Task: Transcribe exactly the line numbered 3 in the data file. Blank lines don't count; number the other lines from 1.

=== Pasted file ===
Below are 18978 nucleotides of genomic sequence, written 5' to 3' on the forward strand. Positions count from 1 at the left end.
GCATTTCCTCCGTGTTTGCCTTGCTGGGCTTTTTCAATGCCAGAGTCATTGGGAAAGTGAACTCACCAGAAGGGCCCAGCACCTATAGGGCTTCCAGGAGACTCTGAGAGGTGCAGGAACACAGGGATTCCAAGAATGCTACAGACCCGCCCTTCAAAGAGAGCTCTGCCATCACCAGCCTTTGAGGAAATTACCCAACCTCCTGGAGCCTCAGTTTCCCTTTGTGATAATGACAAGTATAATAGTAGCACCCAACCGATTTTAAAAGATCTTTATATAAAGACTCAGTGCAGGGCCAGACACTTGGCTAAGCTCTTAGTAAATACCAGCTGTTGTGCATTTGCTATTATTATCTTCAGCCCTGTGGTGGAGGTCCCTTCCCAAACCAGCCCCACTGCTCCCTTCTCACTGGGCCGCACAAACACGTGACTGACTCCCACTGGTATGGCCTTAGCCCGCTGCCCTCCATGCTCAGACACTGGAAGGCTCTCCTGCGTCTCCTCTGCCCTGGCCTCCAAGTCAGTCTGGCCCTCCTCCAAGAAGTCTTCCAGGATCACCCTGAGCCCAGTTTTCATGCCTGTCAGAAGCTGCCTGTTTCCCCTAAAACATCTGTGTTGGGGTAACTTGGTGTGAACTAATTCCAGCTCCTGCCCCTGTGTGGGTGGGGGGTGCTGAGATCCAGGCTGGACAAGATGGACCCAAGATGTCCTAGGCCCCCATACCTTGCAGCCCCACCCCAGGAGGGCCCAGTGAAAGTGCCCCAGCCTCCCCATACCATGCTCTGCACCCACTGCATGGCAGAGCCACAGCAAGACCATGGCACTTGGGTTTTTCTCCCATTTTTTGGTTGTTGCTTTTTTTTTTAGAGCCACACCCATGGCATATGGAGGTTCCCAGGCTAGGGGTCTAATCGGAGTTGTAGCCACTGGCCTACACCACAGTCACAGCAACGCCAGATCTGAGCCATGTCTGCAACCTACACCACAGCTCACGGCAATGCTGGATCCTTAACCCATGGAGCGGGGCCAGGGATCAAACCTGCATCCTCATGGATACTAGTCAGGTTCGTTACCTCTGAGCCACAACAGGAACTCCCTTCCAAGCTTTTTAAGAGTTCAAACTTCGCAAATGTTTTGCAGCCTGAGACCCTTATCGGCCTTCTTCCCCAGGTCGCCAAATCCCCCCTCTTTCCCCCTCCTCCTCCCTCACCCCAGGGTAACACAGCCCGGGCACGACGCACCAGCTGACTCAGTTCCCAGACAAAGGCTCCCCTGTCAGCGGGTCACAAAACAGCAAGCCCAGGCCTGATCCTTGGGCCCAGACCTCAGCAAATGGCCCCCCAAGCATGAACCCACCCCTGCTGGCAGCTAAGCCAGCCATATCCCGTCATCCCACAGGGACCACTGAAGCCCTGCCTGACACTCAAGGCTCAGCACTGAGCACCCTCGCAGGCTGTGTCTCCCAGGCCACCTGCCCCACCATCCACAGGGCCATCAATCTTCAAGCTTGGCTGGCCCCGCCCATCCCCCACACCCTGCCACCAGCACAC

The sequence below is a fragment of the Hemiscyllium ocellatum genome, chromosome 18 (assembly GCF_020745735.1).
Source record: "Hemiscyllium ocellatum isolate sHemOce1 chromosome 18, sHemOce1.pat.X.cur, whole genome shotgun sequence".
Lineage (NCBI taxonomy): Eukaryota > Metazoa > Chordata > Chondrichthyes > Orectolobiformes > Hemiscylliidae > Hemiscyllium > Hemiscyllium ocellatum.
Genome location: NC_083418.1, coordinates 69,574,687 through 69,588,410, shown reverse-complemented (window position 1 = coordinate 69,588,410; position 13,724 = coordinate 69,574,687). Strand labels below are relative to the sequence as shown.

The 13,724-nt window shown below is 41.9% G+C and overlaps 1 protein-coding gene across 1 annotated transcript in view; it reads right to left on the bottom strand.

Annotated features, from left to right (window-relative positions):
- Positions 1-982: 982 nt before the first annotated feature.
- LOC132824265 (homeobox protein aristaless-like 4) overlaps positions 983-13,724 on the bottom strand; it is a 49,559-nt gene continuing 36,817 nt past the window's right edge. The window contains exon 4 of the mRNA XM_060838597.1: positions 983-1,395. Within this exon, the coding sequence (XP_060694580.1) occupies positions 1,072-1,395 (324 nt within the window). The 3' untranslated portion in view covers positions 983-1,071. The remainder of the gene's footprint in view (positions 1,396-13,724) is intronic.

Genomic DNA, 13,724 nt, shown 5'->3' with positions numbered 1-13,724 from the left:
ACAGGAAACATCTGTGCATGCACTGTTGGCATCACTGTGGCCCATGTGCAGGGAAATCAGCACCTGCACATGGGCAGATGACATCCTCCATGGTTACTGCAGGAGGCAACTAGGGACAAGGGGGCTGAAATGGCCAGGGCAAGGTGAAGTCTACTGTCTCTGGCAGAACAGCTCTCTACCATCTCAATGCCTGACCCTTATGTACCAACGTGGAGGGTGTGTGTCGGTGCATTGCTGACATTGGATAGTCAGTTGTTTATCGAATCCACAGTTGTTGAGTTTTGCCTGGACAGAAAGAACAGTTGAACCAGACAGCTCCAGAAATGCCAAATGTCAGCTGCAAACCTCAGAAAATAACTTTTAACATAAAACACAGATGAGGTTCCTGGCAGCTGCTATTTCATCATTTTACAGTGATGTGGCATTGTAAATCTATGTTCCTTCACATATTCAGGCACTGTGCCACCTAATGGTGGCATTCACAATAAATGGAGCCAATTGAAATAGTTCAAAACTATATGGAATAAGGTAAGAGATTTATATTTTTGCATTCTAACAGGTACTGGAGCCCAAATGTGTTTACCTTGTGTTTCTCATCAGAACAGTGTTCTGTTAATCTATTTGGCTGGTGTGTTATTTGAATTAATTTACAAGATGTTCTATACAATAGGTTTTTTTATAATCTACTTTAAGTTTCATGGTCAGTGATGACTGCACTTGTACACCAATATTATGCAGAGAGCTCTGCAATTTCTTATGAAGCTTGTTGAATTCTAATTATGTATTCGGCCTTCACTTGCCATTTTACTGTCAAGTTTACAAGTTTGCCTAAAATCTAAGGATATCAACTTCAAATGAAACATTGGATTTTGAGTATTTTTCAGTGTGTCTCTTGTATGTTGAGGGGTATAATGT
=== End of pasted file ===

The sequence below is a fragment of the Hemiscyllium ocellatum genome, chromosome 18 (assembly GCF_020745735.1).